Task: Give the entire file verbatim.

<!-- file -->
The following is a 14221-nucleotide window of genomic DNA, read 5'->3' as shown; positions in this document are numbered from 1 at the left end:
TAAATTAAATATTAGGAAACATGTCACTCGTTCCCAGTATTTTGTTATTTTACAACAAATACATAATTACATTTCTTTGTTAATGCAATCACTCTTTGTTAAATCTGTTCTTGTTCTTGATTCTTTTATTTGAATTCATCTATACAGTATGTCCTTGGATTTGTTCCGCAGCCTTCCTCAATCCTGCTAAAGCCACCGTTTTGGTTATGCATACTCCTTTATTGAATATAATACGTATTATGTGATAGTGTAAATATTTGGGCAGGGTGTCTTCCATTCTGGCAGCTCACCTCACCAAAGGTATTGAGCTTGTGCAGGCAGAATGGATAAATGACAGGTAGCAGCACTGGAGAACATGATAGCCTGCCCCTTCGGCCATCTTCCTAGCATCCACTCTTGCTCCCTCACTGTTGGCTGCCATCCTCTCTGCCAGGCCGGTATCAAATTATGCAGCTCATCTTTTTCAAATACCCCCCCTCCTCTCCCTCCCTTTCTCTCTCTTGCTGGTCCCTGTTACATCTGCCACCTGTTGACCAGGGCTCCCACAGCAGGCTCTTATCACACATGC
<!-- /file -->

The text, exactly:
The following is a 14221-nucleotide window of genomic DNA, read 5'->3' as shown; positions in this document are numbered from 1 at the left end:
TAAATTAAATATTAGGAAACATGTCACTCGTTCCCAGTATTTTGTTATTTTACAACAAATACATAATTACATTTCTTTGTTAATGCAATCACTCTTTGTTAAATCTGTTCTTGTTCTTGATTCTTTTATTTGAATTCATCTATACAGTATGTCCTTGGATTTGTTCCGCAGCCTTCCTCAATCCTGCTAAAGCCACCGTTTTGGTTATGCATACTCCTTTATTGAATATAATACGTATTATGTGATAGTGTAAATATTTGGGCAGGGTGTCTTCCATTCTGGCAGCTCACCTCACCAAAGGTATTGAGCTTGTGCAGGCAGAATGGATAAATGACAGGTAGCAGCACTGGAGAACATGATAGCCTGCCCCTTCGGCCATCTTCCTAGCATCCACTCTTGCTCCCTCACTGTTGGCTGCCATCCTCTCTGCCAGGCCGGTATCAAATTATGCAGCTCATCTTTTTCAAATACCCCCCCTCCTCTCCCTCCCTTTCTCTCTCTTGCTGGTCCCTGTTACATCTGCCACCTGTTGACCAGGGCTCCCACAGCAGGCTCTTATCACACATGC